ACCCE member Peabody Energy's Illegal Wastes Tied to Severe Water Contamination

The New York Times has revealed the results of an extensive study of Clean Water Act enforcement showing systemic breakdowns compliance and enforcement throughout the US, finding that as a result

"An estimated one in 10 Americans have been exposed to drinking water that contains dangerous chemicals or fails to meet a federal health benchmark in other ways.

Those exposures include carcinogens in the tap water of major American cities and unsafe chemicals in drinking-water wells. Wells, which are not typically regulated by the Safe Drinking Water Act, are more likely to contain contaminants than municipal water systems."

One source of the carcinogenic and toxic pollutants is coal mining, and the Times story focused on a West Virginia community suffering the effects of severely contaminated water, in particular the Hall-Massey family that lives just outside Charleston, WV:

"Her entire family tries to avoid any contact with the water. Her youngest son has scabs on his arms, legs and chest where the bathwater - polluted with lead, nickel and other heavy metals - caused painful rashes. Many of his brother's teeth were capped to replace enamel that was eaten away.

Neighbors apply special lotions after showering because their skin burns. Tests show that their tap water contains arsenic, barium, lead, manganese and other chemicals at concentrations federal regulators say could contribute to cancer and damage the kidneys and nervous system."

As it turns out, coal companies near the community have been washing the coal and then injecting the wastewater and other process wastes into the ground - a whopping 1.9 billion gallons - since 2004.

A subsidiary of Peabody Energy - the US's biggest coal company and one of the members fueling ACCCE, the Tobacco Institute-esque, polluter-dominated coalition fighting clean energy policies - admitted to injecting wastes known to cause cancer, organ failures and other disease at illegally high concentrations.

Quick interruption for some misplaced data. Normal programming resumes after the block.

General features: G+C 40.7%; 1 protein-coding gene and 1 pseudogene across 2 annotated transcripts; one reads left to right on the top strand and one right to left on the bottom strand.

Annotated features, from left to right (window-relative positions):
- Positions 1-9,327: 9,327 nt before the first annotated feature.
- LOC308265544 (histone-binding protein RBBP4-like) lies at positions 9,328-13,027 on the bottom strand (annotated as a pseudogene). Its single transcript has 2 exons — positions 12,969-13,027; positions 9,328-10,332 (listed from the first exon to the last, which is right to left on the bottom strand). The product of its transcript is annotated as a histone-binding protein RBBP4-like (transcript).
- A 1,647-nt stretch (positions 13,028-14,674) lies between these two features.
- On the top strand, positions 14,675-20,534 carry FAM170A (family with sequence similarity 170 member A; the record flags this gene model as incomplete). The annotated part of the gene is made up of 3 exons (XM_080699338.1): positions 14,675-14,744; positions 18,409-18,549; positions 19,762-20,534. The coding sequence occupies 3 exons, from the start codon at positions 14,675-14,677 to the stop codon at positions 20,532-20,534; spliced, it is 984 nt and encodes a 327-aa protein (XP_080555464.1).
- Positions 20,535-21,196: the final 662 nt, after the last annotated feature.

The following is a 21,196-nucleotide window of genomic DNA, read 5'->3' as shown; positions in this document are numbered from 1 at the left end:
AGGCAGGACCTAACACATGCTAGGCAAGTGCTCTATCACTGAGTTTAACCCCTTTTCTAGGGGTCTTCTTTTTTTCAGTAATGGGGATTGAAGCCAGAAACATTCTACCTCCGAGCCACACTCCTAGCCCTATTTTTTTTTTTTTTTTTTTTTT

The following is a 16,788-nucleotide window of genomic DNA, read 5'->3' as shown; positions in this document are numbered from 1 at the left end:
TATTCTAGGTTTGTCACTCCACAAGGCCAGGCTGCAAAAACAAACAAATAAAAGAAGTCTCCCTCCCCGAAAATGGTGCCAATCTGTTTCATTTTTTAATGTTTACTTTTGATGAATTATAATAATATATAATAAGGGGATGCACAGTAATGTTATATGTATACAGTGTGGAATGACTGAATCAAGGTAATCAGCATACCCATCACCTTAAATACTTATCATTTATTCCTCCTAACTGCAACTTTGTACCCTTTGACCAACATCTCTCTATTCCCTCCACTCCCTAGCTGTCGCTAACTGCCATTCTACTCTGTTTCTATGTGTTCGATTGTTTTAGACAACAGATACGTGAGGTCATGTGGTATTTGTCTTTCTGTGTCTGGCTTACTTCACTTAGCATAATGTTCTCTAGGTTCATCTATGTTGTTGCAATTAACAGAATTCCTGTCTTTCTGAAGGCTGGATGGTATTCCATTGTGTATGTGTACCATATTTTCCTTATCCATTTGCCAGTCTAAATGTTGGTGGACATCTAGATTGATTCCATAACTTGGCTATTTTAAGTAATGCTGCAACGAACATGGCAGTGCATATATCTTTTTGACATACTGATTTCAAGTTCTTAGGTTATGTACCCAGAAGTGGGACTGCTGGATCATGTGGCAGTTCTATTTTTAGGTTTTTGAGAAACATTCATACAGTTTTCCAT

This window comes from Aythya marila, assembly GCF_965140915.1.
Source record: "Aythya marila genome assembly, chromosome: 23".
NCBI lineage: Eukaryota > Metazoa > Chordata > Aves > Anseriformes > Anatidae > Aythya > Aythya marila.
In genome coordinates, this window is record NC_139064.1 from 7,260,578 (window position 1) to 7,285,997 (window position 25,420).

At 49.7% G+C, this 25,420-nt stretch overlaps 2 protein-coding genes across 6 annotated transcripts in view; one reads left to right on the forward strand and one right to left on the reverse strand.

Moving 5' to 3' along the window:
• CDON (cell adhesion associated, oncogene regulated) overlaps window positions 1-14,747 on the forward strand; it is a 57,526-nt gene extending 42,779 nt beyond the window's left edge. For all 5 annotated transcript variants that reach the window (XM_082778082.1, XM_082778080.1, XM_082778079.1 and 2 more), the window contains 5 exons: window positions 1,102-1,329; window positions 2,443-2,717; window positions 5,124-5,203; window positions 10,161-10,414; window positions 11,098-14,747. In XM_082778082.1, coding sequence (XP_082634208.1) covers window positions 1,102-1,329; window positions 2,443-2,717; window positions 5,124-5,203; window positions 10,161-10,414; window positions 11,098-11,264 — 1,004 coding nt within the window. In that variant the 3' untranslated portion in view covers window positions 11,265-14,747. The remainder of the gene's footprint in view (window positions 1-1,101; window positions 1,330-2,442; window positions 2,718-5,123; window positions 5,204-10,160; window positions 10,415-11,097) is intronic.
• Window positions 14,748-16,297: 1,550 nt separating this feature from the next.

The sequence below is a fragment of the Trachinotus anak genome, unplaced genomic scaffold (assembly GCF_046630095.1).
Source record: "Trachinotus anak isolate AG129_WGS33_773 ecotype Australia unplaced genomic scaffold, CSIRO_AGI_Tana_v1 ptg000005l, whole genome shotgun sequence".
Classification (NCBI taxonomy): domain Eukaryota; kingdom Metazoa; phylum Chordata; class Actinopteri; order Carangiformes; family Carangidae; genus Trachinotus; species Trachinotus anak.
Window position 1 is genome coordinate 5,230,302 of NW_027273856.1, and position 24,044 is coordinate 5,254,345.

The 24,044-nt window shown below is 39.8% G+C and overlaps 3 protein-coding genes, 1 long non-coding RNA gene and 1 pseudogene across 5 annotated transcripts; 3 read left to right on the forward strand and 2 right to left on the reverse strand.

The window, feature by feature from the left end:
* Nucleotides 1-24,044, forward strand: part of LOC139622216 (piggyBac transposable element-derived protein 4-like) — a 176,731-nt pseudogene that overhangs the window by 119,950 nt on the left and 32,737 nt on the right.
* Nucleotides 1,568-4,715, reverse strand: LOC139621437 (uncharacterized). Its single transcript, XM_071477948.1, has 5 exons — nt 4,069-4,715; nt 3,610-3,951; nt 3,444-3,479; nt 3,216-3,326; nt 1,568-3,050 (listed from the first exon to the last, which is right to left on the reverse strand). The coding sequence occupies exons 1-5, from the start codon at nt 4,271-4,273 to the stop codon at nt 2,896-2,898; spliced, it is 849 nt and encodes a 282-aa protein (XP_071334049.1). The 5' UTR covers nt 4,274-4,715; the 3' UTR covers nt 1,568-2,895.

Yes, there is a clear contradiction here. One of the biggest members of a coalition that has spent tens of millions of dollars attempting to persuade Americans that coal is clean has been tied to the destruction of a community's water source by pumping carcinogenic and other chemicals into the ground.

Of course, the Times article covers much more than just the Peabody connection, but given Peabody's role in the debate over energy in this country I thought it'd be worth pointing out.

Its really rather sickening. While ACCCE tries to come up with new ways to explain the virtues of coal, including boasting that coal-electricity is cheaper than school supplies, and of course the moronic singing lumps of coal, kids in West Virginia are getting rashes from taking baths and losing teeth to toxic chemicals, and their families are afraid of what comes out of their tap. 

As my colleague Rob Perks points out, such collateral damage from coal mining - especially mountaintop removal - is all too common.  

Maybe Peabody and other companies should pull their money out of the group that acts like coal is clean, and start putting their money into cleaning up their own acts.